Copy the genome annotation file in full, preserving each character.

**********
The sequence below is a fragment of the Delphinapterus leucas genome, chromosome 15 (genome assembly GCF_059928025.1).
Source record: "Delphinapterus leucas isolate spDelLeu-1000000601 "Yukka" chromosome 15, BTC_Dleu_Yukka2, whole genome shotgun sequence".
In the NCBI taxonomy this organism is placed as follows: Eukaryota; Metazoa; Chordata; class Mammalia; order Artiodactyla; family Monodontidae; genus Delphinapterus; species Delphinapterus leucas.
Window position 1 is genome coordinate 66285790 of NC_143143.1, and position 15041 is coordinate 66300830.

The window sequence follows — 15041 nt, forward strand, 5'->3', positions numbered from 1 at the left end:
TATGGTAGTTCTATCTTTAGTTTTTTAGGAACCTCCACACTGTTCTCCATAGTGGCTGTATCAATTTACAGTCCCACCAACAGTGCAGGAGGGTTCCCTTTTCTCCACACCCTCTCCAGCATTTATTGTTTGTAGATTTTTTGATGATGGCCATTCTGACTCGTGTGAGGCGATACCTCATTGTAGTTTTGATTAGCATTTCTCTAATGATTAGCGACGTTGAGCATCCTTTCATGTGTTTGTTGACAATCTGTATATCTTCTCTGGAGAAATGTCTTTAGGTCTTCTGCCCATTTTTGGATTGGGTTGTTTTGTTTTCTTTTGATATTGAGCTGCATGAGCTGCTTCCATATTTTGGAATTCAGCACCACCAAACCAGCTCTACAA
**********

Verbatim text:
The sequence below is a fragment of the Delphinapterus leucas genome, chromosome 15 (genome assembly GCF_059928025.1).
Source record: "Delphinapterus leucas isolate spDelLeu-1000000601 "Yukka" chromosome 15, BTC_Dleu_Yukka2, whole genome shotgun sequence".
In the NCBI taxonomy this organism is placed as follows: Eukaryota; Metazoa; Chordata; class Mammalia; order Artiodactyla; family Monodontidae; genus Delphinapterus; species Delphinapterus leucas.
Window position 1 is genome coordinate 66285790 of NC_143143.1, and position 15041 is coordinate 66300830.

The window sequence follows — 15041 nt, forward strand, 5'->3', positions numbered from 1 at the left end:
TATGGTAGTTCTATCTTTAGTTTTTTAGGAACCTCCACACTGTTCTCCATAGTGGCTGTATCAATTTACAGTCCCACCAACAGTGCAGGAGGGTTCCCTTTTCTCCACACCCTCTCCAGCATTTATTGTTTGTAGATTTTTTGATGATGGCCATTCTGACTCGTGTGAGGCGATACCTCATTGTAGTTTTGATTAGCATTTCTCTAATGATTAGCGACGTTGAGCATCCTTTCATGTGTTTGTTGACAATCTGTATATCTTCTCTGGAGAAATGTCTTTAGGTCTTCTGCCCATTTTTGGATTGGGTTGTTTTGTTTTCTTTTGATATTGAGCTGCATGAGCTGCTTCCATATTTTGGAATTCAGCACCACCAAACCAGCTCTACAA